Bulletproof fiber. Reusable glue. An insanely potent cleaning product. Athletic running shoes. The World Wide Web. Even the “little blue pill.” What do each of these everyday products have in common? Well, first off, they all exist today thanks to individual genius, but even more spectacular: They are all accidental finds.
In today’s Daily Dose, we take you through some of the most shocking, wonderful, serendipitous moments that changed the course of history and offer insight into the inspiring brains behind these products. We promise that when you’re done, you’ll never look at them the same way again.
gifts to the world
Athletic Running Shoes
In case you didn’t know, NASA deals with more than space. Much more. The technology used in everything from memory foam mattresses to portable computers to freeze-dried fruit is all the work of the agency’s stargazing scientists. But here’s one innovation that’s particularly surprising: Looking to build astronaut helmets that could better absorb shock, space engineers back in the 1970s came up with a revolutionary process to mold rubber. It involved inserting melted plastic into a mold and pumping compressed air into it, creating an air-filled bubble inside. The air absorbs vibrations while keeping the shape of the plastic. Great for space helmets and great for . . . running shoes. At least that’s what the late Frank Rudy, a NASA aerospace engineer at the time, thought. Nike loved Rudy’s idea so much it began fashioning shoes with the design. Judging by the company’s balance sheets decades later, you do too!
The World Wide Web
Ever despair at the sight of your messy desk? In the early 1990s, British physicist and computer scientist Tim Berners-Lee did and, without realizing it, came up with one of the greatest inventions in human history: the World Wide Web. Originally, Berners-Lee designed software to connect bits of information from the many files he was often working with, trying to imitate the connections our brains make. Then, he proceeded to use the same system to connect files from different computers and . . . eureka! “It would be akin to a carpenter building a little cabinet for himself and suddenly discovering he could store the entire world inside the thing,” says Arthur Molella of the Smithsonian’s National Museum of American History. Fast-forward three decades and Berners-Lee (who, incredibly, somehow never directly profited from his creation) says he is not done. His next mission? Fix the internet. He, and others like him, want to decentralize the web and clean it of fake news and toxicity. How? By taking power away from corporations. “There are people working in the lab trying to imagine how the Web could be different,” he told Vanity Fair, referring to his team’s work on a new platform, Solid.
The Paw-fect Inspiration
A dog inspired the creation of Velcro. No, really. Thanks to his Irish pointer, Swiss engineer George de Mestral came up with the idea in 1941. While walking in the mountains, his pooch became covered in burrs after an encounter with a particularly difficult bush. Slightly annoyed, de Mestral took the burrs to a lab and put them under a microscope. The irritating seeds held a fascinating secret. In order to hook themselves onto certain surfaces to help them disperse, they boast an intricate system of thousands of small hooks. Inspired by this natural phenomenon, he wondered if it could be replicated. It turns out it could. But not everyone was a fan of the invention at first. In fact, six fabric companies in Europe rejected de Mestral’s invention, saying it was too difficult to produce on a large scale. Eventually, he found a producer and received a patent for his invention in 1955. The now famous Velcro (a portmanteau of the words “velvet” and “crochet,” or “hook” in French) was born.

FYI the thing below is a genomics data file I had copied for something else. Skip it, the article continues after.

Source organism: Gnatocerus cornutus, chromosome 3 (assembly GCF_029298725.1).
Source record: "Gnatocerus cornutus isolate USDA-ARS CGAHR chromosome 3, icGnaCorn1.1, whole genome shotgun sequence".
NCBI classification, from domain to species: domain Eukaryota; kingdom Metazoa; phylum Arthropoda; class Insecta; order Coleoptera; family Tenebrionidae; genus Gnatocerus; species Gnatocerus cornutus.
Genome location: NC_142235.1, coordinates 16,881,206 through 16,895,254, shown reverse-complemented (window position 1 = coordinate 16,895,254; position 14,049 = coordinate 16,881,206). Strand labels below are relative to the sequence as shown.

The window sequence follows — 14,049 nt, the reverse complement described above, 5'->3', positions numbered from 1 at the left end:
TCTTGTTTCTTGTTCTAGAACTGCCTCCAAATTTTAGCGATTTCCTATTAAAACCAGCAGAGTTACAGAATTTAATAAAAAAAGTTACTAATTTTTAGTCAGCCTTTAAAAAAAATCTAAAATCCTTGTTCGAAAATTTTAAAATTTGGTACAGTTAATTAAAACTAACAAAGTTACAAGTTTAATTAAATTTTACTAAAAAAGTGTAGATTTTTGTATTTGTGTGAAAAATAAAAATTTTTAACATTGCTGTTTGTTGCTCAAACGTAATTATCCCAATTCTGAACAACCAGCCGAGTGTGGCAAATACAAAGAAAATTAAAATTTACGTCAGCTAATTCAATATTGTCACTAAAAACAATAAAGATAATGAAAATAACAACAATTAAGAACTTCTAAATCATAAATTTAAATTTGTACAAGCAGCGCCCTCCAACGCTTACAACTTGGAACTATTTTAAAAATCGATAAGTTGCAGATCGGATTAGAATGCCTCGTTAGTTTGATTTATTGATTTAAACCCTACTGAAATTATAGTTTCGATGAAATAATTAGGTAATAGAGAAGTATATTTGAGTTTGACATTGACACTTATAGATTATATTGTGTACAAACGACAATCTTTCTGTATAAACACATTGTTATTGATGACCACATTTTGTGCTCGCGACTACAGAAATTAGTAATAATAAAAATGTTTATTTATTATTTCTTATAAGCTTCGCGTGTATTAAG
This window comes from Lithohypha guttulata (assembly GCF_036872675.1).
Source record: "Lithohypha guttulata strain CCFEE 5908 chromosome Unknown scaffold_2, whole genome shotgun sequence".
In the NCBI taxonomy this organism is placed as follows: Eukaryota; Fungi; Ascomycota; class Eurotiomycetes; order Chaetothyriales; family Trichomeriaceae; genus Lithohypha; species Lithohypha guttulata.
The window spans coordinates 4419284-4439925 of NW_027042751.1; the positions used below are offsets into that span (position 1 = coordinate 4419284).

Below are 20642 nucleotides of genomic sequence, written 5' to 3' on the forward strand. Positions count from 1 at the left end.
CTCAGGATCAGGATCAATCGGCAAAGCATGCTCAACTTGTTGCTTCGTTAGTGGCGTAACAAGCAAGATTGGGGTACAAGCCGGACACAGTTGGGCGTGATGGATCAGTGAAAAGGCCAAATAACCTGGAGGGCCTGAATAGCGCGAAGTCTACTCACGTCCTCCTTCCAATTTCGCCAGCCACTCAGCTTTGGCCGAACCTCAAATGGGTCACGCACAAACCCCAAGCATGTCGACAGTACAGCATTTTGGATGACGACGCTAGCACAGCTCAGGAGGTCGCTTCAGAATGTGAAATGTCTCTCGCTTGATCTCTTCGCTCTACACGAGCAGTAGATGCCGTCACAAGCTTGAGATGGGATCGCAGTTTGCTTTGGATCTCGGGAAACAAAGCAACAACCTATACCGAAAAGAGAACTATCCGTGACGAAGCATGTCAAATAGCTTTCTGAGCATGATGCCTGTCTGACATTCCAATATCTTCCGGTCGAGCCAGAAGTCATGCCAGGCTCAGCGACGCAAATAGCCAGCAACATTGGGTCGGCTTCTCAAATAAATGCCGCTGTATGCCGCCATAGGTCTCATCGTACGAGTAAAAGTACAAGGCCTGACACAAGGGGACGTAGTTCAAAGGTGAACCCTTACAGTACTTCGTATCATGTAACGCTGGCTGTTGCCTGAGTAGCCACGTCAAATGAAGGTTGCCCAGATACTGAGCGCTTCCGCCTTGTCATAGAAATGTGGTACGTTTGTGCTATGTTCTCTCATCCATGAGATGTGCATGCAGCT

Up there with pens and staplers as one of the most popular office products of all time, these sticky notes are also the result of a serendipitous moment. In 1968, Spencer Silver, an American chemist at the consumer goods and health care company 3M, was trying to formulate a super strong adhesive to hold plane parts together when he invented the first reusable glue. But it wasn’t until many years later that someone came up with an actual use for it. While attending church, Arthur Fry, a 3M engineer, struggled to bookmark a page on his Bible, but then an idea came to him. Some reusable glue and paper and his problem was solved. The company now produces an estimated 50 billion Post-it notes a year, worth around $1 billion. And although the patent expired in 1997, no one else is authorized to make sticky notes in that specific shade of yellow. But that’s not all — scientists at 3M recently reengineered Silver’s glue to create a new, waterproof sticky note that they promise will stay put even in freezing weather.
The late Stephanie Kwolek never wanted to be a chemist. Instead, she dreamed of following in her mother’s footsteps and becoming a fashion designer. But when her mother told her she was too much of a perfectionist to work in the fashion world, she turned to the research lab instead. And thank God she did. Kwolek is the brains behind Kevlar, the ultrastrong material that makes bulletproof jackets, well, bulletproof. How does it work? Kevlar is made of very tightly woven molecules that can only be separated by a lot of energy, more than can even be generated by a bullet. But when Kwolek invented the lightweight, malleable and heat-resistant synthetic fabric in 1965, she was actually looking for a way to make car tires more fuel-efficient. Instead, she found that the super plastic became the poster child for protecting human bodies. The science pioneer also invented fabrics such as the flame-resistant thermoplastic used in firefighters’ suits and contributed to the development of spandex (thank you, madam!).